Tags: Pew | younger | retirement | worry

Pew: More Younger Americans Worry if They Will Retire

Tuesday, 23 Oct 2012 08:02 AM

More and more Americans in their 30s and early 40s are worried if they’ll be able to retire one day, more so than their aging baby boomer counterparts, a new Pew Research Center survey finds.

The survey finds that overall, 38 percent say they are “not too” or “not at all” confident that they will have enough income and assets for their retirement, up from 25 percent in a Pew survey conducted in late February and March of 2009.

However, those in their late 30s and early 40s worry the most they will outlive whatever savings they plan to have for retirement.

Editor's Note: How You Lost $85,000 During the Last Decade. See the Numbers.

“Among this younger age group, the proportion who are ‘not too’ or ‘not at all’ confident they will have enough to live on in retirement has more than doubled, from 20 percent in 2009 to 49 percent in the latest poll,” Pew reported.

“Three years ago, adults in this age group were the least likely, along with retirement-age adults (19 percent), to express doubts about their retirement finances. Now adults ages 35 to 44 rank ahead of every other age group in terms of their concern about retirement finances.”

Only 25 percent of those older than 65 and 27 percent of those younger than 35 were worried, Pew added.

The spike in anxiety among Generation Xers probably stems from the amount of wealth they lost during the downturn.

“In the past decade, households headed by adults ages 35 to 44 have lost the most wealth of any age group, and nearly all of those losses have occurred since the Great Recession began in 2007,” Pew added.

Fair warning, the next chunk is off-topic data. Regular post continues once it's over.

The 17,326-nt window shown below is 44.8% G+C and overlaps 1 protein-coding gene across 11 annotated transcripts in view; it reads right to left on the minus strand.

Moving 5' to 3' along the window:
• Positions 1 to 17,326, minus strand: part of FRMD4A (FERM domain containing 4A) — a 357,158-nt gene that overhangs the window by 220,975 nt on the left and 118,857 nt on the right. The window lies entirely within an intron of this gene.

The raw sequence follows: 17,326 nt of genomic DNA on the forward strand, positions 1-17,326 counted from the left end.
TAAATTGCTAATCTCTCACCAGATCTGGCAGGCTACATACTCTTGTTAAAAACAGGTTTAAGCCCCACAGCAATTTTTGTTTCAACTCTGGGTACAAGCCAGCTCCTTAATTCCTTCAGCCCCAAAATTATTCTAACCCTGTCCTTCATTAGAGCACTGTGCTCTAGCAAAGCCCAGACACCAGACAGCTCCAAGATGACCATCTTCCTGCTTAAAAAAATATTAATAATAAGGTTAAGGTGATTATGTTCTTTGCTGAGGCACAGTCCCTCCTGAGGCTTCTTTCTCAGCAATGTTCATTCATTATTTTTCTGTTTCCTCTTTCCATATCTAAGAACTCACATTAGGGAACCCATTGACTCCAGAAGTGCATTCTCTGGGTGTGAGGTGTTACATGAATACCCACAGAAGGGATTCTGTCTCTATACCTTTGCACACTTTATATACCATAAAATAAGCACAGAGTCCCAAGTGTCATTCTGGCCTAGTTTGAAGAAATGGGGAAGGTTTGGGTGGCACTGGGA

“In the past 10 years, median wealth of households headed by adults 35 to 44 years old has dropped from $99,727 in 2001 to $43,698 in 2010, a 56 percent decline.”

Other polls also paint a bleak view of retirement in the United States.

A Gallup poll found in June of this year that most American investors feel powerless to save and plan for retirement.

The polling firm reported that 57 percent of investors say they feel they have little or no control over their efforts to build and maintain their retirement savings in the current environment.

The figure remains basically unchanged from 58 percent feeling likewise in February, but down from 65 percent in September 2011, when the U.S. debt-ceiling debacle nearly threw the country into default.

Thirty percent said they have quite a lot of control, and 13 percent said they have a great deal of control.

High unemployment rates straining household finances, bloated government deficits, Wall Street volatility and a weak economy in general make retirement planning difficult.

“Even as the May swoon on Wall Street was getting under way and the financial crisis in Europe was becoming more of an issue for the global economy, 57 percent of investors felt they had little or no control over building and maintaining their retirement savings,” Gallup says.

“Further, 28 percent said their control over their retirement savings had decreased over the past six months. Little wonder why only 48 percent of investors in the most recent investor poll say now is a good time to invest in the financial markets, compared with 62 percent in February of last year.”

Editor's Note: How You Lost $85,000 During the Last Decade. See the Numbers.

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More and more Americans in their 30s and early 40s are worried if they’ll be able to retire one day, more so than their aging baby boomer counterparts, a new Pew Research Center survey finds.
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2012-02-23
Tuesday, 23 Oct 2012 08:02 AM
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